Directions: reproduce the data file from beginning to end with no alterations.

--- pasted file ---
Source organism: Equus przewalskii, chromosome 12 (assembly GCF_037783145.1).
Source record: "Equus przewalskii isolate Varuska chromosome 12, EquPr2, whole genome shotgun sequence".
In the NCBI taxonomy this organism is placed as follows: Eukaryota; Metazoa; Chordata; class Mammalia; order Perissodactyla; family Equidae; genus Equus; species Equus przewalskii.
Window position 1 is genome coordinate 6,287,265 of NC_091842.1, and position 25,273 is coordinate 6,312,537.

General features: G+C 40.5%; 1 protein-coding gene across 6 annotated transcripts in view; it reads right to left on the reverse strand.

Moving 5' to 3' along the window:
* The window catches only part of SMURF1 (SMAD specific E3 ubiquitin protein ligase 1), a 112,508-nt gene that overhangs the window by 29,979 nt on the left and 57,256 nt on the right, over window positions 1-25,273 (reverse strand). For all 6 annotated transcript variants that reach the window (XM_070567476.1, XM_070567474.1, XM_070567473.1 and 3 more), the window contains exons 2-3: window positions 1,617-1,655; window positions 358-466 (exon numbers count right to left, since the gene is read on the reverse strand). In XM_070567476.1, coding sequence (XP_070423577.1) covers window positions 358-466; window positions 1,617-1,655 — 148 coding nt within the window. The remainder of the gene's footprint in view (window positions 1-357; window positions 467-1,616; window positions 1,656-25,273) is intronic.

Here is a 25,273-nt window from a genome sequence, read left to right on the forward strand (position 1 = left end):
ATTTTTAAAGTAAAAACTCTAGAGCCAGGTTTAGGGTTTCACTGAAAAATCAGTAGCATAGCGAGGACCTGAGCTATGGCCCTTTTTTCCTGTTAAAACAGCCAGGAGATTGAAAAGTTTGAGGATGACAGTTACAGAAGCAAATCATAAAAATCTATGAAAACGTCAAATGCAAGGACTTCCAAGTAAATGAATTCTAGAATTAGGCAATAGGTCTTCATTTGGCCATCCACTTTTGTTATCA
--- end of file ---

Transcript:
Source organism: Equus przewalskii, chromosome 12 (assembly GCF_037783145.1).
Source record: "Equus przewalskii isolate Varuska chromosome 12, EquPr2, whole genome shotgun sequence".
In the NCBI taxonomy this organism is placed as follows: Eukaryota; Metazoa; Chordata; class Mammalia; order Perissodactyla; family Equidae; genus Equus; species Equus przewalskii.
Window position 1 is genome coordinate 6,287,265 of NC_091842.1, and position 25,273 is coordinate 6,312,537.

General features: G+C 40.5%; 1 protein-coding gene across 6 annotated transcripts in view; it reads right to left on the reverse strand.

Moving 5' to 3' along the window:
* The window catches only part of SMURF1 (SMAD specific E3 ubiquitin protein ligase 1), a 112,508-nt gene that overhangs the window by 29,979 nt on the left and 57,256 nt on the right, over window positions 1-25,273 (reverse strand). For all 6 annotated transcript variants that reach the window (XM_070567476.1, XM_070567474.1, XM_070567473.1 and 3 more), the window contains exons 2-3: window positions 1,617-1,655; window positions 358-466 (exon numbers count right to left, since the gene is read on the reverse strand). In XM_070567476.1, coding sequence (XP_070423577.1) covers window positions 358-466; window positions 1,617-1,655 — 148 coding nt within the window. The remainder of the gene's footprint in view (window positions 1-357; window positions 467-1,616; window positions 1,656-25,273) is intronic.

Here is a 25,273-nt window from a genome sequence, read left to right on the forward strand (position 1 = left end):
ATTTTTAAAGTAAAAACTCTAGAGCCAGGTTTAGGGTTTCACTGAAAAATCAGTAGCATAGCGAGGACCTGAGCTATGGCCCTTTTTTCCTGTTAAAACAGCCAGGAGATTGAAAAGTTTGAGGATGACAGTTACAGAAGCAAATCATAAAAATCTATGAAAACGTCAAATGCAAGGACTTCCAAGTAAATGAATTCTAGAATTAGGCAATAGGTCTTCATTTGGCCATCCACTTTTGTTATCA